Tim Furnish: We Don’t Need Another Student Loan Repayment ProgramRoundup: Historians' Take
For the past several weeks the massive and ubiquitous student loan debt of American college graduates has been a major news story, along with the attempts by President Obama, Mitt Romney, and the GOP-controlled House of Representatives to make political hay of the issue while ostensibly advancing plans for resolving it. Of the ideas floated, President Obama’s appears the least serious and most political, particularly because his approach would expand the scope of federally subsidized loans — in effect pouring good money after bad.
According to the most recently compiled data, the average college student graduating in 2010 owed an average of $25,250. According to the marketing research division of American Student Assistance (which advises collegians on loans and debts), there are approximately 37 million Americans with some outstanding student loan debt. This spring another 1.7 million will graduate with bachelor’s degrees, as well as 833,000 with associate’s degrees, 696,000 with master’s degrees, 102,000 with professional degrees, and about 74,000 with doctorates (happily, Starbucks should have no problem filling its ranks with the latter). The cumulative student loan debt which right now stands at approximately $870 billion will no doubt increase even more....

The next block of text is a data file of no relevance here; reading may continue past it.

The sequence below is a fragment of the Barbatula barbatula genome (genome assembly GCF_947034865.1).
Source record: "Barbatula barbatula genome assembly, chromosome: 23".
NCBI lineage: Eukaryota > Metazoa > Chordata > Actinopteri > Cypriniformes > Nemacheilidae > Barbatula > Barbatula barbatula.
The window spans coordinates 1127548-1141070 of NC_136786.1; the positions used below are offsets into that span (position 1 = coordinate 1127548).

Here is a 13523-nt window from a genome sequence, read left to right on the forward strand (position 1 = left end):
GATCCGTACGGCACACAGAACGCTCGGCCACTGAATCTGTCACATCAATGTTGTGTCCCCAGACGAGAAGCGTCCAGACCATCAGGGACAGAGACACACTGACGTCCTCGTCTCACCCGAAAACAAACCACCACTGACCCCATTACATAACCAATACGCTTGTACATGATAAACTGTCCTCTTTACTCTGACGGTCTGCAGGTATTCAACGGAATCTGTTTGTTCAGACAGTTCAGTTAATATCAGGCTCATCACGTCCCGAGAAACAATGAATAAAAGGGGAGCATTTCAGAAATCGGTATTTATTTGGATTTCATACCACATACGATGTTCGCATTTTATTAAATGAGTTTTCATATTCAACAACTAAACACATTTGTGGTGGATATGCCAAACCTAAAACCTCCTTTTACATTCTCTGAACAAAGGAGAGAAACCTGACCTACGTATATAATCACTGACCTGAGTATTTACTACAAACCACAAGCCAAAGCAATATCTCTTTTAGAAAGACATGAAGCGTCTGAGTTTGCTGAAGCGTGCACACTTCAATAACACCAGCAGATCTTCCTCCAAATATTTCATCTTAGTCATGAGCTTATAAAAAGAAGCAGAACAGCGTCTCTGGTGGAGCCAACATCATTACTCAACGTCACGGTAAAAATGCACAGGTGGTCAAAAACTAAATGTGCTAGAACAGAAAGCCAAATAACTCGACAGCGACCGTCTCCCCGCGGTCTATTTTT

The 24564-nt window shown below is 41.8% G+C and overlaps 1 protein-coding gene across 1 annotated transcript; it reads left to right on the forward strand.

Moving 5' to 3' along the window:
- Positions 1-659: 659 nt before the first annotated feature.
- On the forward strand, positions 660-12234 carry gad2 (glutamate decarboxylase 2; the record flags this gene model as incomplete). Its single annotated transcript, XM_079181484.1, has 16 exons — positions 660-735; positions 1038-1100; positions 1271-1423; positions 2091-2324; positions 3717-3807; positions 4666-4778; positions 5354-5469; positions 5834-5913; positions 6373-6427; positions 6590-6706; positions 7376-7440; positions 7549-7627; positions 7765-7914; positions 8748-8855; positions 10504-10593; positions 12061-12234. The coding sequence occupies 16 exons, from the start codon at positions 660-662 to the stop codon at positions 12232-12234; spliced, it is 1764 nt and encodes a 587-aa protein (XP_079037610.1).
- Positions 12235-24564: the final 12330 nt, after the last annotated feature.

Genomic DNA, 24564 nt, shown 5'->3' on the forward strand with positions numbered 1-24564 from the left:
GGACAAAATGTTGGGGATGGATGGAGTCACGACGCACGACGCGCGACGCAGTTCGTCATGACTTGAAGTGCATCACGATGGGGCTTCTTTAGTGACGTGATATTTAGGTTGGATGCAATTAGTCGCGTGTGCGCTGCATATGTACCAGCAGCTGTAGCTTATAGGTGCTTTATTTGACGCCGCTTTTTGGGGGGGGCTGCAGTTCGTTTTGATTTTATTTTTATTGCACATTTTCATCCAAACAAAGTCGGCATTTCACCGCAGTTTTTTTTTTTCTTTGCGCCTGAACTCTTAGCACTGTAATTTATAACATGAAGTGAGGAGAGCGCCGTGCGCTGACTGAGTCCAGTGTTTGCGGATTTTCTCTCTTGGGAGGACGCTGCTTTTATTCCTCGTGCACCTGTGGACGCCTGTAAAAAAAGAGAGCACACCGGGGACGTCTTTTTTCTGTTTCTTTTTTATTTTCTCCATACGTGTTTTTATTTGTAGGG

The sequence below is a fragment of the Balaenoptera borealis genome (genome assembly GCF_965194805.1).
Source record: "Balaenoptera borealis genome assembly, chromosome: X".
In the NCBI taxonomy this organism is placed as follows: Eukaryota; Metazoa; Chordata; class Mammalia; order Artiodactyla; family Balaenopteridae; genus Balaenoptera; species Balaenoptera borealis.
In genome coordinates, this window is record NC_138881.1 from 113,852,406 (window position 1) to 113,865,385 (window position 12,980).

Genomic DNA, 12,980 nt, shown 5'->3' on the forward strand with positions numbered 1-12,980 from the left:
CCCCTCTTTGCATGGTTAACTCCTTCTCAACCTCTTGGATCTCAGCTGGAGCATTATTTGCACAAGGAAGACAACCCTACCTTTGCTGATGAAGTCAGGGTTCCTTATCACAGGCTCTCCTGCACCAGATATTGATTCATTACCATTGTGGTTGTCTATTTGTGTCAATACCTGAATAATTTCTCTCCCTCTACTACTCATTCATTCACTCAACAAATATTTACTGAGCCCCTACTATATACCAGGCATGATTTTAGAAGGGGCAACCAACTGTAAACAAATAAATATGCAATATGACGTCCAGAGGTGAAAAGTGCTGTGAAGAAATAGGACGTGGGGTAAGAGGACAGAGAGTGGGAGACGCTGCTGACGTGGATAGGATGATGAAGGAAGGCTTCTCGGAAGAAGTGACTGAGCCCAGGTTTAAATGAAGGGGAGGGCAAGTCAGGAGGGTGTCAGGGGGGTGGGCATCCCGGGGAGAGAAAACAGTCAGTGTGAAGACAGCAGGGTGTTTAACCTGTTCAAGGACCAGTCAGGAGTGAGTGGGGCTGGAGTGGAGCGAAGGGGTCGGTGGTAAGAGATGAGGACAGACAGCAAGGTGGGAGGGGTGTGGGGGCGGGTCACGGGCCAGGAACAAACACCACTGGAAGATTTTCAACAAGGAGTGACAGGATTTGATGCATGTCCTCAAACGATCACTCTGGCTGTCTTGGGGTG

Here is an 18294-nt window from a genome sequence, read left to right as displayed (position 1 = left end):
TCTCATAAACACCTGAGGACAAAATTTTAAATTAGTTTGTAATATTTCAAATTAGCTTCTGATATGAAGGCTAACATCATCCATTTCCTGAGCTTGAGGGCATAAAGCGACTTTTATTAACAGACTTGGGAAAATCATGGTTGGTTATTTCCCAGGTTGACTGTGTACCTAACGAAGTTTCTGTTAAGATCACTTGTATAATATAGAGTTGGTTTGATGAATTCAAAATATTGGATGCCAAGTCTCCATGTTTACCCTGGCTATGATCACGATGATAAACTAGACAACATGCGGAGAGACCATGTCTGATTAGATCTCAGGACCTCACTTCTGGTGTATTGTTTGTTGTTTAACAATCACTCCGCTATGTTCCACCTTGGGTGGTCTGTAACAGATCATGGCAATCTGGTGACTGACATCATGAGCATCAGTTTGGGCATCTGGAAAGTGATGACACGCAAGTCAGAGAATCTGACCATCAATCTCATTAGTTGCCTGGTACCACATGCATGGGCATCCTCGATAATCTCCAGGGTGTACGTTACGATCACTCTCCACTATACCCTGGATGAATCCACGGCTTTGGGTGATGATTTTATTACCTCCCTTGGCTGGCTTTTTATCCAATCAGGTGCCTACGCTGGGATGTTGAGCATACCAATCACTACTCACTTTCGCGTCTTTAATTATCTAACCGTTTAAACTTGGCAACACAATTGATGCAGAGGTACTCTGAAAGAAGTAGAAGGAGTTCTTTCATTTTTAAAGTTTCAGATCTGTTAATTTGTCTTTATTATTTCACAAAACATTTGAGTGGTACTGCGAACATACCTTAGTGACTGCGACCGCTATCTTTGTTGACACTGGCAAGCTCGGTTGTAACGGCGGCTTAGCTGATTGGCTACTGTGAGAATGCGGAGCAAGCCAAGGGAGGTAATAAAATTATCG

The largest and most potentially lucrative loan repayment source is the U.S. military. For certain enlisted jobs, up to $65,000 of student loans can be repaid (the maximum currently authorized by Congress). At this juncture only the active duty Army will allow that $65k maximum (for a three-year enlistment, 1/3 per year), but all the other branches except the Marines have some form of substantial loan repayment available (albeit usually for a four-year hitch): Army Reserves, $20,000; Air Force and Navy active duty and Reserves, $10,000; Air National Guard, $20,000....
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